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Health professionals’ role in the banning of lethal autonomous weapons

This is a great episode from the Future of Life Institute, on the topic of banning lethal autonomous weapons. You may wonder, what on earth do lethal autonomous weapons have to do with health professionals? I wondered the same thing until I was reminded of the role that physios play in the rehabilitation of landmine victims. Landmines are less sophisticated than the next generation of lethal autonomous weapons, which means, in part, that they’re less able to distinguish between targets.

Weaponised drones, for example, will not only identify and engage targets based on age, gender, location, dress code, etc. but will also be able to reprioritise objectives independent of any human operator. In addition, unlike building a landmine, which (probably) requires some specialised training, weaponised drones will be produced en masse at low cost, fitted with commoditised hardware, will be programmable, and can be deployed at distance from the target. These are tools of mass destruction for the consumer market, enabling a few to create immense harm to many.

The video below gives an example of how 100s of drones can be coordinated by a single person. If these drones were fitted with explosives instead of flashing lights, you start to get a sense of how much damage they could do in a crowded space and how difficult it would be to stop them.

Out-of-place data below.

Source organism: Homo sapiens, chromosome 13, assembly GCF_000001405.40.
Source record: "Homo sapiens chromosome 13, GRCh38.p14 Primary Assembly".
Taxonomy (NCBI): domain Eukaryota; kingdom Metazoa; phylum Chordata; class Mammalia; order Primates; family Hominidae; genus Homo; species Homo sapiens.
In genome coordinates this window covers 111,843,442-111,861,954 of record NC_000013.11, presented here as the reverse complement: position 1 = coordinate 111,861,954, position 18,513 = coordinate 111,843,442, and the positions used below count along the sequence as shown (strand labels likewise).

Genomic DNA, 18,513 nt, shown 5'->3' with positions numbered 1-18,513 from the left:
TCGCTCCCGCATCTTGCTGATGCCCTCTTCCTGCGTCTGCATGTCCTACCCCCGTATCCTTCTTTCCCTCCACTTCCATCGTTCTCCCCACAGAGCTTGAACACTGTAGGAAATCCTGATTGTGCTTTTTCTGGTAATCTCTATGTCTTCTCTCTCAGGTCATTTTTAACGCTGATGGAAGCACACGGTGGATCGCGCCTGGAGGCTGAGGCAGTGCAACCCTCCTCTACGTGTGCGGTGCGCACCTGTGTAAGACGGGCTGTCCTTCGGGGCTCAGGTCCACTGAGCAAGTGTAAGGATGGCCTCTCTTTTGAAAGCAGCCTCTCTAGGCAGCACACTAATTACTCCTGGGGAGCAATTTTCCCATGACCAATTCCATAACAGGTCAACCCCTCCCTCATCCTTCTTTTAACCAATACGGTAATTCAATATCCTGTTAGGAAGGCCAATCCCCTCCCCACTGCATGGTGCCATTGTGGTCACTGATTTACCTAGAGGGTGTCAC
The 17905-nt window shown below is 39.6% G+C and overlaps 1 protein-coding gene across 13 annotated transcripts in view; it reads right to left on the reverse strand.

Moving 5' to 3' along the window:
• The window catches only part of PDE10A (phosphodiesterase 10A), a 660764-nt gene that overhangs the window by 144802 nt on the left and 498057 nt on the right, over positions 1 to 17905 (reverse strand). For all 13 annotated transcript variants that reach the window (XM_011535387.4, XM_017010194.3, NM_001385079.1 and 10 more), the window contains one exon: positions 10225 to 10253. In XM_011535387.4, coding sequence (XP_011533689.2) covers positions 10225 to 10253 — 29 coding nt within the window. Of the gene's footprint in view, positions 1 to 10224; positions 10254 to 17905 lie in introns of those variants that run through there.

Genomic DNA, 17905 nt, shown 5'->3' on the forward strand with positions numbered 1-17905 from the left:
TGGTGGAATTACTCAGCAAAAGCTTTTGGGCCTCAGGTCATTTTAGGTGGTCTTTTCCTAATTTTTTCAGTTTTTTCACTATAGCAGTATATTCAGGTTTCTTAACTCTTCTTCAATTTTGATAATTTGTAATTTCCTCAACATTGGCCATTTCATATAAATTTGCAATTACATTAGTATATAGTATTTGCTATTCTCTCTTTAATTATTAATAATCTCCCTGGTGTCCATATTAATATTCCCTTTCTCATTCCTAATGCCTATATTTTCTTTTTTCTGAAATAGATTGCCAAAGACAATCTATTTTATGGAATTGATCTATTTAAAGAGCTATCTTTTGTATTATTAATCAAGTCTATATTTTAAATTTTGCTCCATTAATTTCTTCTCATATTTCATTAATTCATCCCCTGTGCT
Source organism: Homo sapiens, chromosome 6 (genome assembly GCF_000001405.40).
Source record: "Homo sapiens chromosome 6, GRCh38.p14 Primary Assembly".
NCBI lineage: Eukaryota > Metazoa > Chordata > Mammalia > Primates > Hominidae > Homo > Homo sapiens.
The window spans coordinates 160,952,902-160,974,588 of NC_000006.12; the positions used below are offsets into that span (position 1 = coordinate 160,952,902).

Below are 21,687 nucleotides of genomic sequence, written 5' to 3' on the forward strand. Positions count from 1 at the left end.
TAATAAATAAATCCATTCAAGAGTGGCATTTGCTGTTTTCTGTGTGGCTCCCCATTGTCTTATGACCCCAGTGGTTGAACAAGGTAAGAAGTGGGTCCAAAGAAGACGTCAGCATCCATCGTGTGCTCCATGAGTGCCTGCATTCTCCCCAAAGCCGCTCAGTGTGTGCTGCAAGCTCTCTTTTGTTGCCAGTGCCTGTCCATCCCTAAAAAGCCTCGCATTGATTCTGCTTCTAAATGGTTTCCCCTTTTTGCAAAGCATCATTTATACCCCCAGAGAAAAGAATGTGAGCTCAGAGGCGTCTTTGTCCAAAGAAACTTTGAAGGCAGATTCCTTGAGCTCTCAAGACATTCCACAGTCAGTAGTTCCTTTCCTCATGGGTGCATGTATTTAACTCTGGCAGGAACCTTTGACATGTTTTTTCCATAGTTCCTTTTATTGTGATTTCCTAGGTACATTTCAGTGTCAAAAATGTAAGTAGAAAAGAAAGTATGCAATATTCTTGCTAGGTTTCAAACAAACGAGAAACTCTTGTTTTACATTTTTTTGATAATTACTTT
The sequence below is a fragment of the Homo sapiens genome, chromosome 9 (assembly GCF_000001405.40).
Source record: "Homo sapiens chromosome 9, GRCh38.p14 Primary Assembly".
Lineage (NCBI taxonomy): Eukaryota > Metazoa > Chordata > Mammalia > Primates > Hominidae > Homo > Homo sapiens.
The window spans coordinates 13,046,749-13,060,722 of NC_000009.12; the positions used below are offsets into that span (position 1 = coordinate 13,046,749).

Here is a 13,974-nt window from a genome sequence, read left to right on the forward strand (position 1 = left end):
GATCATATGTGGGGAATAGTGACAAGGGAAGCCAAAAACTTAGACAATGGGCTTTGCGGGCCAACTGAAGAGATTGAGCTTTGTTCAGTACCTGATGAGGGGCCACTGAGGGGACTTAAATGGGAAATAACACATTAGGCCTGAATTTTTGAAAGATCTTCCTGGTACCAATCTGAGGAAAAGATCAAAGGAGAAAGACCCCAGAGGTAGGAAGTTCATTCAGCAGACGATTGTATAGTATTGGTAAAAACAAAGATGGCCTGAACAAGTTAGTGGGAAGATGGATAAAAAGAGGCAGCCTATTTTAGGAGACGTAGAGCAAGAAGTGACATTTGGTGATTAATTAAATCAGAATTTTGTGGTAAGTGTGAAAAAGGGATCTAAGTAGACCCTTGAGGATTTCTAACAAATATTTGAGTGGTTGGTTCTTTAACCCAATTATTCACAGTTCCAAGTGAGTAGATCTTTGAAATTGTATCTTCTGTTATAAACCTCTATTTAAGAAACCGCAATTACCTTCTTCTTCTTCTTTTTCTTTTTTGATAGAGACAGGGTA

Given our commitment to do no harm, the global health community has a long history of successful advocacy against inhumane weapons, and the World and American Medical Associations have called for bans on nuclear, chemical and biological weapons. Now, recent advances in artificial intelligence have brought us to the brink of a new arms race in lethal autonomous weapons.

The American Medical Association has published a position statement on the role of artificial intelligence in augmenting the work of medical professionals but no professional organisation has yet to take a stance on banning autonomous weapons. It seems odd that we recognise the significance of AI for enhancing healthcare but not apparently, it’s potential for increasing human suffering. The medical and health professional community should not only advocate for the use of AI to improve health but also to ensure it is not used for autonomous decision-making in armed conflict.

More reading and resources at https://futureoflife.org/2019/04/02/fli-podcast-why-ban-lethal-autonomous-weapons/.

By Michael Rowe

I'm a lecturer in the Department of Physiotherapy at the University of the Western Cape in Cape Town, South Africa. I'm interested in technology, education and healthcare and look for places where these things meet.